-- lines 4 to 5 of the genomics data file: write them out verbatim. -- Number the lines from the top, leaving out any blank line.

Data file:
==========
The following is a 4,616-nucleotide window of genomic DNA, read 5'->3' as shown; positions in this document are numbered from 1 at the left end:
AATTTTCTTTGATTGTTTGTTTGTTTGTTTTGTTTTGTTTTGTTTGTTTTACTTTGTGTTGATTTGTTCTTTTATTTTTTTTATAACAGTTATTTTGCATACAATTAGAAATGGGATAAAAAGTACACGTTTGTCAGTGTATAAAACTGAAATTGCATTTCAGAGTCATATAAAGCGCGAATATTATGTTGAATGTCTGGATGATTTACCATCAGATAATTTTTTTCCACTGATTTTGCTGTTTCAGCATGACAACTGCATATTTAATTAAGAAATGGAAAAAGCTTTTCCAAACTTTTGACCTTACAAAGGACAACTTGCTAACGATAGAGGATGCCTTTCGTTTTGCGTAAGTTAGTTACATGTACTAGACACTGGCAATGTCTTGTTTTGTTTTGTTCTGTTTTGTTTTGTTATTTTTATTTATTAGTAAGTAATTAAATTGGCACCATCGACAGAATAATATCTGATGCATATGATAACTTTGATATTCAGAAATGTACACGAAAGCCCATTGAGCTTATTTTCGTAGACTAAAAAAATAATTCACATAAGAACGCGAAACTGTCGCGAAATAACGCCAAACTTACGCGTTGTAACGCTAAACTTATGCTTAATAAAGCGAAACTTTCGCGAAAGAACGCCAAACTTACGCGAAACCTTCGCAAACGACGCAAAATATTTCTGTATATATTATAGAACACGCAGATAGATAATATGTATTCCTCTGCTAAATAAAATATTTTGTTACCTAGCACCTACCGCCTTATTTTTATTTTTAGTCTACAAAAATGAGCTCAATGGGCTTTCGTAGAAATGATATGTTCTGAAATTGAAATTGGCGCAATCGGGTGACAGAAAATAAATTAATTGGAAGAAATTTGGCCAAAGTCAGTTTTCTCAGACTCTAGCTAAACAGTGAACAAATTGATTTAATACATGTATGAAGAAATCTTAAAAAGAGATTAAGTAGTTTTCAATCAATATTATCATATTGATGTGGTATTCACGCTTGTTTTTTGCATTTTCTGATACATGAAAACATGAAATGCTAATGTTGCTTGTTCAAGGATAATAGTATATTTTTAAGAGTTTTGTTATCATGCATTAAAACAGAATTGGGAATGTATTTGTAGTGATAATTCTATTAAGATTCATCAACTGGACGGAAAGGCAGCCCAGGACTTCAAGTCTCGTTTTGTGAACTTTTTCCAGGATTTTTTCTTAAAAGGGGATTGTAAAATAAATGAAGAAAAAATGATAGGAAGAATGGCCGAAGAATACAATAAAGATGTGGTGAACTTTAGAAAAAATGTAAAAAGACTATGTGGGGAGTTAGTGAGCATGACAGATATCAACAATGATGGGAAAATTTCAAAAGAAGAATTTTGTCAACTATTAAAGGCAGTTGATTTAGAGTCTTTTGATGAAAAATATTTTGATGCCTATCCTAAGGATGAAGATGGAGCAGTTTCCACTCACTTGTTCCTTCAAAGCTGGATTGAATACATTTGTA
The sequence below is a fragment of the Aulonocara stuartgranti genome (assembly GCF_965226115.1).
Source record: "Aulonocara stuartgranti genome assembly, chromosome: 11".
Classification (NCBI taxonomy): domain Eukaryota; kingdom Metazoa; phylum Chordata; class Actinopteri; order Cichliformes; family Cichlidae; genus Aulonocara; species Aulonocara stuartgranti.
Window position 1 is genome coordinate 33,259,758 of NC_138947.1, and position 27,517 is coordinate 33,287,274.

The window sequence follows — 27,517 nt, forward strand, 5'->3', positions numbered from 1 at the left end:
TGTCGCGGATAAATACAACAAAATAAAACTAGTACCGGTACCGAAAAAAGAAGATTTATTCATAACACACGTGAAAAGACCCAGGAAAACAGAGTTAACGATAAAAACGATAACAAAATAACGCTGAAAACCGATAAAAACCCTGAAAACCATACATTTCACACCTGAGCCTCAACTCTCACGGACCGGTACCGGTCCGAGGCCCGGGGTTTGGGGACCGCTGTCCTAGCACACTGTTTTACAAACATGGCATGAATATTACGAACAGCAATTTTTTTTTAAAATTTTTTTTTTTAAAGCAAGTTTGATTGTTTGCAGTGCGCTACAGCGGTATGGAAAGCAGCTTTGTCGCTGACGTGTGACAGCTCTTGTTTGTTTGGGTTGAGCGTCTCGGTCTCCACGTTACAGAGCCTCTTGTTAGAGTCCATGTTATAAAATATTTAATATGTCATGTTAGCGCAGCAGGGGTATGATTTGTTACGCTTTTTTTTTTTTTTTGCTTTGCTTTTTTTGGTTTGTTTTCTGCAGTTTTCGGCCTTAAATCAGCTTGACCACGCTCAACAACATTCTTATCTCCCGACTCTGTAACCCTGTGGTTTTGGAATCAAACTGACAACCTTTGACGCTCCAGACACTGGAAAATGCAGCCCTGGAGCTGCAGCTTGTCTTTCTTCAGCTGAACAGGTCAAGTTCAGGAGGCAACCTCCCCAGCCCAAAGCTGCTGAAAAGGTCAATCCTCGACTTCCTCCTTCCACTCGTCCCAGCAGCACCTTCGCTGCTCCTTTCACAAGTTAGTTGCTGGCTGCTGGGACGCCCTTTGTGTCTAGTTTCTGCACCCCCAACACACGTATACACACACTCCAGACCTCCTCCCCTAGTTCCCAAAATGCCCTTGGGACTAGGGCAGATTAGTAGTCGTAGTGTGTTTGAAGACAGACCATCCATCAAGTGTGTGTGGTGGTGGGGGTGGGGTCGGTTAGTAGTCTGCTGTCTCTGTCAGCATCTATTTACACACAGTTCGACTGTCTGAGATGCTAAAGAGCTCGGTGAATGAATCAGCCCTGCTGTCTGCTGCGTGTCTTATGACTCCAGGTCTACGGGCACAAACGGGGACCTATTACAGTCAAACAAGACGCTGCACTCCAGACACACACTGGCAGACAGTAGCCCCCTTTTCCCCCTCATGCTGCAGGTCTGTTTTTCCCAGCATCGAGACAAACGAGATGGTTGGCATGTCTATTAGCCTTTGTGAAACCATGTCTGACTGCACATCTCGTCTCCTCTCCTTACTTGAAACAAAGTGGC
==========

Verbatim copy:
Source record: "Aulonocara stuartgranti genome assembly, chromosome: 11".
Classification (NCBI taxonomy): domain Eukaryota; kingdom Metazoa; phylum Chordata; class Actinopteri; order Cichliformes; family Cichlidae; genus Aulonocara; species Aulonocara stuartgranti.